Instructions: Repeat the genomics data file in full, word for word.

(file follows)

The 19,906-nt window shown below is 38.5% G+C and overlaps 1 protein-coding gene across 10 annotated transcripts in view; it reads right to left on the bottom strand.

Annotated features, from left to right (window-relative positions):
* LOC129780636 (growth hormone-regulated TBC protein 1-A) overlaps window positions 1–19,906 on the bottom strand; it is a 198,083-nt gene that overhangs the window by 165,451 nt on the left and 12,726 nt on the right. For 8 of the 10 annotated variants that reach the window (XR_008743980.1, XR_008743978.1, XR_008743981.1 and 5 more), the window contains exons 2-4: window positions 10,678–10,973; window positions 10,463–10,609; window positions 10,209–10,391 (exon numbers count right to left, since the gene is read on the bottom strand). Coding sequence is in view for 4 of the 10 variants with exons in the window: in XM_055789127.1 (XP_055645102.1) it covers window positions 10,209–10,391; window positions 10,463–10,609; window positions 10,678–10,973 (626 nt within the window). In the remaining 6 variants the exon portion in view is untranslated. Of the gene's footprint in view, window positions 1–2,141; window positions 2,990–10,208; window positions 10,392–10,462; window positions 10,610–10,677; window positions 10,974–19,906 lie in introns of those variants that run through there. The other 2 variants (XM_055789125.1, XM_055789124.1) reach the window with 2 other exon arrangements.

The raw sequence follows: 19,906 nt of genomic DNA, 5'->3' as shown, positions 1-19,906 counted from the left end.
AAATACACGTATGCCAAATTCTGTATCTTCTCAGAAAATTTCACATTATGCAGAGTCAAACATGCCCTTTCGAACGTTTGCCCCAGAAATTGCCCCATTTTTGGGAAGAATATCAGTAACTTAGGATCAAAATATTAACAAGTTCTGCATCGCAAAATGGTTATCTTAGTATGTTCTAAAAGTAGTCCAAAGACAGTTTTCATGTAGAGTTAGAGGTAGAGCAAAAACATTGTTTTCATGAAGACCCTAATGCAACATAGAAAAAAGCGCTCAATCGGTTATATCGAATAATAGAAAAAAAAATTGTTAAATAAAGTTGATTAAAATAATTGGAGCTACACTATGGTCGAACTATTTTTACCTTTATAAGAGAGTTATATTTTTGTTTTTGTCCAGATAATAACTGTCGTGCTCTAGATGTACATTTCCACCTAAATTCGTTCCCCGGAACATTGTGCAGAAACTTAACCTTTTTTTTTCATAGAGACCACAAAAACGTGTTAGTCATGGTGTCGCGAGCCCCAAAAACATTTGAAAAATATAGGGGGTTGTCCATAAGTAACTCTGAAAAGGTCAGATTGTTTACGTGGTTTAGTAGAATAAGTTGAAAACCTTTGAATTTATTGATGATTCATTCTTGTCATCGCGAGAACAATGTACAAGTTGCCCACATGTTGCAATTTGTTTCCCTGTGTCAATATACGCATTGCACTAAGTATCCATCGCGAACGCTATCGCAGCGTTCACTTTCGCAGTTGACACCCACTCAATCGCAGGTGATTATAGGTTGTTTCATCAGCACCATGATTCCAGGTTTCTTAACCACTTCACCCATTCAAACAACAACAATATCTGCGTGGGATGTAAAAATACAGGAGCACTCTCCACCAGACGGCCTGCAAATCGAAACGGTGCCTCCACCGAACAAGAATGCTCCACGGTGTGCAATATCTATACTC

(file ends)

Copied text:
The 19,906-nt window shown below is 38.5% G+C and overlaps 1 protein-coding gene across 10 annotated transcripts in view; it reads right to left on the bottom strand.

Annotated features, from left to right (window-relative positions):
* LOC129780636 (growth hormone-regulated TBC protein 1-A) overlaps window positions 1–19,906 on the bottom strand; it is a 198,083-nt gene that overhangs the window by 165,451 nt on the left and 12,726 nt on the right. For 8 of the 10 annotated variants that reach the window (XR_008743980.1, XR_008743978.1, XR_008743981.1 and 5 more), the window contains exons 2-4: window positions 10,678–10,973; window positions 10,463–10,609; window positions 10,209–10,391 (exon numbers count right to left, since the gene is read on the bottom strand). Coding sequence is in view for 4 of the 10 variants with exons in the window: in XM_055789127.1 (XP_055645102.1) it covers window positions 10,209–10,391; window positions 10,463–10,609; window positions 10,678–10,973 (626 nt within the window). In the remaining 6 variants the exon portion in view is untranslated. Of the gene's footprint in view, window positions 1–2,141; window positions 2,990–10,208; window positions 10,392–10,462; window positions 10,610–10,677; window positions 10,974–19,906 lie in introns of those variants that run through there. The other 2 variants (XM_055789125.1, XM_055789124.1) reach the window with 2 other exon arrangements.

The raw sequence follows: 19,906 nt of genomic DNA, 5'->3' as shown, positions 1-19,906 counted from the left end.
AAATACACGTATGCCAAATTCTGTATCTTCTCAGAAAATTTCACATTATGCAGAGTCAAACATGCCCTTTCGAACGTTTGCCCCAGAAATTGCCCCATTTTTGGGAAGAATATCAGTAACTTAGGATCAAAATATTAACAAGTTCTGCATCGCAAAATGGTTATCTTAGTATGTTCTAAAAGTAGTCCAAAGACAGTTTTCATGTAGAGTTAGAGGTAGAGCAAAAACATTGTTTTCATGAAGACCCTAATGCAACATAGAAAAAAGCGCTCAATCGGTTATATCGAATAATAGAAAAAAAAATTGTTAAATAAAGTTGATTAAAATAATTGGAGCTACACTATGGTCGAACTATTTTTACCTTTATAAGAGAGTTATATTTTTGTTTTTGTCCAGATAATAACTGTCGTGCTCTAGATGTACATTTCCACCTAAATTCGTTCCCCGGAACATTGTGCAGAAACTTAACCTTTTTTTTTCATAGAGACCACAAAAACGTGTTAGTCATGGTGTCGCGAGCCCCAAAAACATTTGAAAAATATAGGGGGTTGTCCATAAGTAACTCTGAAAAGGTCAGATTGTTTACGTGGTTTAGTAGAATAAGTTGAAAACCTTTGAATTTATTGATGATTCATTCTTGTCATCGCGAGAACAATGTACAAGTTGCCCACATGTTGCAATTTGTTTCCCTGTGTCAATATACGCATTGCACTAAGTATCCATCGCGAACGCTATCGCAGCGTTCACTTTCGCAGTTGACACCCACTCAATCGCAGGTGATTATAGGTTGTTTCATCAGCACCATGATTCCAGGTTTCTTAACCACTTCACCCATTCAAACAACAACAATATCTGCGTGGGATGTAAAAATACAGGAGCACTCTCCACCAGACGGCCTGCAAATCGAAACGGTGCCTCCACCGAACAAGAATGCTCCACGGTGTGCAATATCTATACTC